Saturday, June 6, 2009

OT and NT connection from the Friday after Pentecost

Moses can only take us so far. He could not lead Israel into the Promised Land of Canaan, and Moses cannot take us into the Promised Land. The Law of God’s Commands come through Moses, promising that if we never break them, we can enter Heaven. But through the Law we become knowledgeable about our sin – sin that stops Moses and us from entering the Promised Land.
Another one, the One chosen by God, must lead God’s people through the waters of the Jordan and into the Promised Land. It is no accident or coincidence that his name was Joshua, for that is the Hebrew rendering of the Greek name Jesus, who by His death, resurrection, and ascension takes us to our promised land of rest in Heaven, leading us through water – the waters of the Jordan, through which Joshua crossed and in which Jesus was baptized, and the waters of baptism that join us to our Joshua.


  1. Nicely said and summarized. This is one of my favorite Old Testament typologies of the Christ. Wonderful stuff. It is all the more significant that it was God, through Moses, who gave "Joshua" his name.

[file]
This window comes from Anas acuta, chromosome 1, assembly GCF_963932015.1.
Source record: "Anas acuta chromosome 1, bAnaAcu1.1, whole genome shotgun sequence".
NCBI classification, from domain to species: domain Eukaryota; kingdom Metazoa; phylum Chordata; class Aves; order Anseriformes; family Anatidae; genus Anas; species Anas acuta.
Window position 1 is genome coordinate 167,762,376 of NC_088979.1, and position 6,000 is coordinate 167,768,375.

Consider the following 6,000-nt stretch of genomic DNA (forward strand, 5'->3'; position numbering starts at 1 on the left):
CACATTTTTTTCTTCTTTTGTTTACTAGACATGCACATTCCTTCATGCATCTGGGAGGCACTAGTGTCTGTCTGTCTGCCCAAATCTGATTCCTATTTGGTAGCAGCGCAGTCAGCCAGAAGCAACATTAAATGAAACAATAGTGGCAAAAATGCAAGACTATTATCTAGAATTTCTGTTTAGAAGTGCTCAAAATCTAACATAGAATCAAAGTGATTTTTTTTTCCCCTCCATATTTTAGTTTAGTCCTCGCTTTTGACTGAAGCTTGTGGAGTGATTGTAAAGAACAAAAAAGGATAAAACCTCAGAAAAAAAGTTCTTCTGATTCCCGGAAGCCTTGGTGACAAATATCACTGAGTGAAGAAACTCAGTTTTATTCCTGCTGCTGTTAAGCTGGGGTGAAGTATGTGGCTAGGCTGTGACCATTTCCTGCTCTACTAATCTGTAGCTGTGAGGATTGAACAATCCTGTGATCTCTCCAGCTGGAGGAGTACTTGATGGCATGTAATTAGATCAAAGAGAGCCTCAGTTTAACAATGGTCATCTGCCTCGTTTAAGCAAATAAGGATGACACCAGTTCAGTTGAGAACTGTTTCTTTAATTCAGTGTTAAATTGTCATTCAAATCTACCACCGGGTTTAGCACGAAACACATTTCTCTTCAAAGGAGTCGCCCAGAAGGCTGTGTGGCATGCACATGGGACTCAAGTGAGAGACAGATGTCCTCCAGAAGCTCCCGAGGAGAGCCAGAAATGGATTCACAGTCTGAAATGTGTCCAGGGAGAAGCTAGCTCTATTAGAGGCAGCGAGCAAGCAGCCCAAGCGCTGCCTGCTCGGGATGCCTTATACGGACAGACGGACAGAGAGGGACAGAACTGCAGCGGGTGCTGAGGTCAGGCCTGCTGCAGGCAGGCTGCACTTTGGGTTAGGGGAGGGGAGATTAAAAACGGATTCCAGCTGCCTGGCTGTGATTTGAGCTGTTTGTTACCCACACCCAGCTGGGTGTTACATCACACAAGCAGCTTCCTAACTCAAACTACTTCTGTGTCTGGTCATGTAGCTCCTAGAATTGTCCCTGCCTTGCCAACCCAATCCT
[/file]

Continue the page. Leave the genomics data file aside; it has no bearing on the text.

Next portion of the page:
2. I first heard this typology when the CPH Joshua commentary came out, and KFUO did their Bible Study on Joshua. I was stunned and in awe. And then this year I discovered that the connection was there for me to find all these years in the hymnal, as Christopher Wordsworth had put the connection to music in "See, the Lord Ascends in Triumph" (LSB 494). I've heard Wordsworth was a professor of Patristics, which would explain the hymn. Rev. James Douthwaite has a nice Ascension sermon based on the hymn.

    Now I'm wondering what other types are mentioned in our hymnody. I know Luther makes the Passover Lamb connection in "Christ Jesus Lay in Death's Strong Bands." I'm figuring there's a few connecting Jesus to David (such as "O Come, O Come, Emmanuel"). But what else?

  3. Other types mentioned in our hymnody: One hymn that has fascinated me for quite some time is Lo, Judah's Lion Wins the Strife (LW 146, TLH 211) which, unfortunately, is not in LSB. Christ is the Lion of Judah conquering death for us, our David killing the jeering Goliath, our Samson storming death's citadel carrying off the gates of hell. The stanzas are brief, but each one paints such a vivid picture!
    --Bill Hansen